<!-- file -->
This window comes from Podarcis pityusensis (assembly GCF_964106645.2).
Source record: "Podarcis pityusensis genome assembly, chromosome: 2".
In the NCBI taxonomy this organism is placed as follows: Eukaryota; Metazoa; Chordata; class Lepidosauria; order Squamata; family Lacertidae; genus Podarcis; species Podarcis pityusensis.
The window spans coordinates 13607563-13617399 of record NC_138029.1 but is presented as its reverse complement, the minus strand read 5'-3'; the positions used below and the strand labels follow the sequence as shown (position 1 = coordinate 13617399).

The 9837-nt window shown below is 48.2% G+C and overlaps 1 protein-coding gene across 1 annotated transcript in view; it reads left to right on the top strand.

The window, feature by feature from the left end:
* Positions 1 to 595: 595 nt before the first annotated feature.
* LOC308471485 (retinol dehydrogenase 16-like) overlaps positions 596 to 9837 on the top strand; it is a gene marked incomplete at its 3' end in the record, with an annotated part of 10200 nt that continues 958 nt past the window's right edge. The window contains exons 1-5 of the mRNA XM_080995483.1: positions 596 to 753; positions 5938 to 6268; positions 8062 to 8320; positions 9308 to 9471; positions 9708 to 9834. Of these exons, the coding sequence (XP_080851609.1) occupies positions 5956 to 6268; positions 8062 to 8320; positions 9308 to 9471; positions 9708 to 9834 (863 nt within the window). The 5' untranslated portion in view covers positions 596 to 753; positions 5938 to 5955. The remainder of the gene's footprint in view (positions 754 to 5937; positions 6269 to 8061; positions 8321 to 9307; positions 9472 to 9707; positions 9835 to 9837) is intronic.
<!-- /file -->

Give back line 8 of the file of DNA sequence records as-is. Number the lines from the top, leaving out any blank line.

* LOC308471485 (retinol dehydrogenase 16-like) overlaps positions 596 to 9837 on the top strand; it is a gene marked incomplete at its 3' end in the record, with an annotated part of 10200 nt that continues 958 nt past the window's right edge. The window contains exons 1-5 of the mRNA XM_080995483.1: positions 596 to 753; positions 5938 to 6268; positions 8062 to 8320; positions 9308 to 9471; positions 9708 to 9834. Of these exons, the coding sequence (XP_080851609.1) occupies positions 5956 to 6268; positions 8062 to 8320; positions 9308 to 9471; positions 9708 to 9834 (863 nt within the window). The 5' untranslated portion in view covers positions 596 to 753; positions 5938 to 5955. The remainder of the gene's footprint in view (positions 754 to 5937; positions 6269 to 8061; positions 8321 to 9307; positions 9472 to 9707; positions 9835 to 9837) is intronic.